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The best example of iffy risk assessment is the fear of flying, which considers only the no doubt highly unpleasant nature of the experience of dying in a plane crash and doesn't consider the fact that even if you're a commercial pilot you've got more chance of winning the Lottery jackpot than that happening.

The drive to the airport is much, much more likely to wipe you out.
I think part of the issue there is control over the situation, or rather lack thereof. Once you're on the plane, you have no control over what happens, and you can't just get off if you're worried about something.

I think there's a degree of similarity with the current situation - you can't see a virus or hear it, so many people turn to things that make them feel like they are slightly in control of what is happening (avoiding things or places, wearing a mask, etc.)
 

AdamWW

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I think part of the issue there is control over the situation, or rather lack thereof. Once you're on the plane, you have no control over what happens, and you can't just get off if you're worried about something.
I think it's more the perception of control.

The risk of being in a fatal car accident where there's absolutely nothing you could have done about it must be somewhat higher than being killed in a plane crash.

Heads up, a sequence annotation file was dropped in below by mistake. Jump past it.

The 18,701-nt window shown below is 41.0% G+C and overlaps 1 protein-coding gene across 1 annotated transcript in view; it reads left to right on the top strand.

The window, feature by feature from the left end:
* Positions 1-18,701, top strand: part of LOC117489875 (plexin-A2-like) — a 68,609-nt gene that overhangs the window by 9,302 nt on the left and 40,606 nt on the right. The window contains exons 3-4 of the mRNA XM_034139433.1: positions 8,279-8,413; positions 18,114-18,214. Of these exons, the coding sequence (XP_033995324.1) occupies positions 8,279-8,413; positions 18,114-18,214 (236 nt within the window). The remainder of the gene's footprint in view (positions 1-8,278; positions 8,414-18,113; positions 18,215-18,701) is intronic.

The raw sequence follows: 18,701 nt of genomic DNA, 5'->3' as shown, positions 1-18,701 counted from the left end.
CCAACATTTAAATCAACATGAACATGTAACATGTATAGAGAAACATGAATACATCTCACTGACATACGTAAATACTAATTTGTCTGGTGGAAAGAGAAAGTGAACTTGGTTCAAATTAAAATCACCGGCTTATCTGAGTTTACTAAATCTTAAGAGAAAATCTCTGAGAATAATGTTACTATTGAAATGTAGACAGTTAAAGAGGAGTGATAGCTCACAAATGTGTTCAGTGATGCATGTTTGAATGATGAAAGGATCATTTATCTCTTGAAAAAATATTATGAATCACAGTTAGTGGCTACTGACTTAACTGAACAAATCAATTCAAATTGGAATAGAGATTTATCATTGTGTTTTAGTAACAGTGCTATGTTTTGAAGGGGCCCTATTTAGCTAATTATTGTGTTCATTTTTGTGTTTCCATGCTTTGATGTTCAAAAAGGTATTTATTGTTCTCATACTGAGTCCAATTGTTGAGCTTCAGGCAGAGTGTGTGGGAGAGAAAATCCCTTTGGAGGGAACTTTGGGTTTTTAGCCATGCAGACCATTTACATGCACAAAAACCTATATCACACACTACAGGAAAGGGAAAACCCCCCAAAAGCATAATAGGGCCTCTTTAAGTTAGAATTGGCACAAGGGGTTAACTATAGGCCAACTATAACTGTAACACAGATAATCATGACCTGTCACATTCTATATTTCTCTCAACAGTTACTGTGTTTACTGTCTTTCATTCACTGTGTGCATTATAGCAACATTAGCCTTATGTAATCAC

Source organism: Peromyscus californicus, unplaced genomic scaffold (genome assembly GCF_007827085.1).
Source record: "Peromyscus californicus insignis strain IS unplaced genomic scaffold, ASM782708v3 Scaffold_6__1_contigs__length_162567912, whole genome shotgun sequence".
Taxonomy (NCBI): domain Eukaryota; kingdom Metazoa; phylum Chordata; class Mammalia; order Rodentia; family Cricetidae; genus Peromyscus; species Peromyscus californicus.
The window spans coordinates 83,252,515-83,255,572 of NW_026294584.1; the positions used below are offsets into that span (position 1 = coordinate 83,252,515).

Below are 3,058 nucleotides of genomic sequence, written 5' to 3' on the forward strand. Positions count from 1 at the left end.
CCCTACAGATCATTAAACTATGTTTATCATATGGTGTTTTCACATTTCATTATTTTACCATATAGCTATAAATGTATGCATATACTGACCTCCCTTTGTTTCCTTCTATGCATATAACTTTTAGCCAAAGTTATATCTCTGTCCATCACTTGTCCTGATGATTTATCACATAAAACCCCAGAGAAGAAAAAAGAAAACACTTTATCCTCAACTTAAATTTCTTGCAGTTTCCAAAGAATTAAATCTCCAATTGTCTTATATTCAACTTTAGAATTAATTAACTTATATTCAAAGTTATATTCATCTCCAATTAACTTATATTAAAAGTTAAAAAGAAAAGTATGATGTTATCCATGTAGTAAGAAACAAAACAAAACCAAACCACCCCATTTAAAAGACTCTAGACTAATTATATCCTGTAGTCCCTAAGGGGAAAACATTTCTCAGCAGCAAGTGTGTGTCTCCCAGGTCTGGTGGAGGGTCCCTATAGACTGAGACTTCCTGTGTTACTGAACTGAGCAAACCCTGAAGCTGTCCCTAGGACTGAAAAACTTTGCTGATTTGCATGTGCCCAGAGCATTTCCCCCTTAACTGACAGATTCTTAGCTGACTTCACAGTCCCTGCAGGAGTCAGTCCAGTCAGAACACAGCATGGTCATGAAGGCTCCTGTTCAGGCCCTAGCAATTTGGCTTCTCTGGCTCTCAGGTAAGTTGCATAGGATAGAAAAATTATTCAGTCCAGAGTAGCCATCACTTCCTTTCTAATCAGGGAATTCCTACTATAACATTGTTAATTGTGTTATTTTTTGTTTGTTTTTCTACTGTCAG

As they say, why do pilots get nervous before landing? Because they know once they get off the plane they have to drive home.
 

Bletchleyite

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The risk of being in a fatal car accident where there's absolutely nothing you could have done about it must be somewhat higher than being killed in a plane crash.
This is very true.

I came very close to being taken out by someone who turned right across the front of me today on a 50mph road. He started to turn across me and stopped partially blocking the lane, I swerved left around him and continued (you'd be surprised just how much you can throw a Defender around if you need to - it looks like the centre of gravity is high, but it's actually fairly low as the chassis is really heavy and the body made of tin foil). If he hadn't stopped, there's a reasonable chance we could both have been killed, and as there was a car coming the other way there was not the option to go round the back of him nor to stop in time, so that would have been exactly what you suggest - a situation I had tried to control but in reality was only avoidable by the other person's actions by correcting (ish) his error.
 

al78